In terms of sales, we sold our remaining shares of Linde, AT&T (T), Genuine Parts (GPC) and Coca-Cola (KO), all of which had performed well, meeting our intrinsic value targets. We also sold our remaining shares of Mediaset SpA, which had been a disappointment in the wake of continued eurozone instability and economic malaise in Southern Europe. We continued to reduce our positions in the Mexican coca cola bottlers, Arca Continental and Coca-Cola Femsa, and trimmed our positions in Henkel, Kone, Philip Morris International, Diageo, Wal-Mart, and Kimberly Clark, among others as these companies' equity prices approached intrinsic value, and more attractively priced alternatives became available.
While many of our steadier consumer products company holdings are up in price, and in some instances trading at or near our estimates of intrinsic value, other parts of our portfolio continue to trade at substantial discounts to these estimates. We believe the overall valuation characteristics of our Fund portfolios continue to be quite reasonable-to-attractive, with a forward 2012 weighted average price/earnings ratio for their top 25 holdings ranging from 11.5X to a little over 13X, and a weighted average dividend yield that ranges from 3.2% to 4.6%. These characteristics, we believe, continue to compare quite favorably to benchmark indices and fixed income alternatives, in particular, and should, we hope, lead to attractive but invariably lumpy returns for investors with longer term time horizons. † (Please note that the range of weighted average dividend yields shown above is not representative of a Fund's yield, nor does it represent a Funds' performance. The figures solely represent the range of the average weighted dividend yield of the top 25 common stocks held in each of the Funds' portfolios. Please refer to the 30-day Standardized Yields in the previous performance chart for each of the Fund's yields.)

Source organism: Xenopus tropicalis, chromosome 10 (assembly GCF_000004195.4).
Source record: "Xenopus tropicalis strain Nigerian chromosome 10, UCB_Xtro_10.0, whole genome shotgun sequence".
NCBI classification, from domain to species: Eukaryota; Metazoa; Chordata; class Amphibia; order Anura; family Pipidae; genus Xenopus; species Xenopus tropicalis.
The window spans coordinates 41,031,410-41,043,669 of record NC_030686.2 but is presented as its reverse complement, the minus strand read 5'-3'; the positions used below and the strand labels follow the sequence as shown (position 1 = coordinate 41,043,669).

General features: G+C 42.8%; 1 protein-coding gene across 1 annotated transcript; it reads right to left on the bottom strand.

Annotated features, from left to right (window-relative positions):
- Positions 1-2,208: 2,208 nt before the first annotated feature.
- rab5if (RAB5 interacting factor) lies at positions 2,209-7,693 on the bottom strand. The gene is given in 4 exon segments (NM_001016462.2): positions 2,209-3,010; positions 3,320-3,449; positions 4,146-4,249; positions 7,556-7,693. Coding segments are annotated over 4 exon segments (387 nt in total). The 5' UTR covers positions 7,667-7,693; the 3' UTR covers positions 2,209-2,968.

Thank you for investing with us and for your continued confidence.
Tweedy, Browne Company LLC
William H. Browne
Thomas H. Shrager
John D. Spears
Robert Q. Wyckoff, Jr.
Dated: July 25, 2012
† Stocks and bonds are subject to different risks. In general, stocks are subject to greater price fluctuations and volatility than bonds and can decline significantly in value in response to adverse issuer, political, regulatory, market, or economic developments. Unlike stocks, bonds, if held to maturity, generally offer to pay both a fixed rate of return and a fixed principal value. Bonds are subject to interest rate risk (as interest rates rise bond prices generally fall), the risk of issuer default, issuer credit risk, and inflation risk.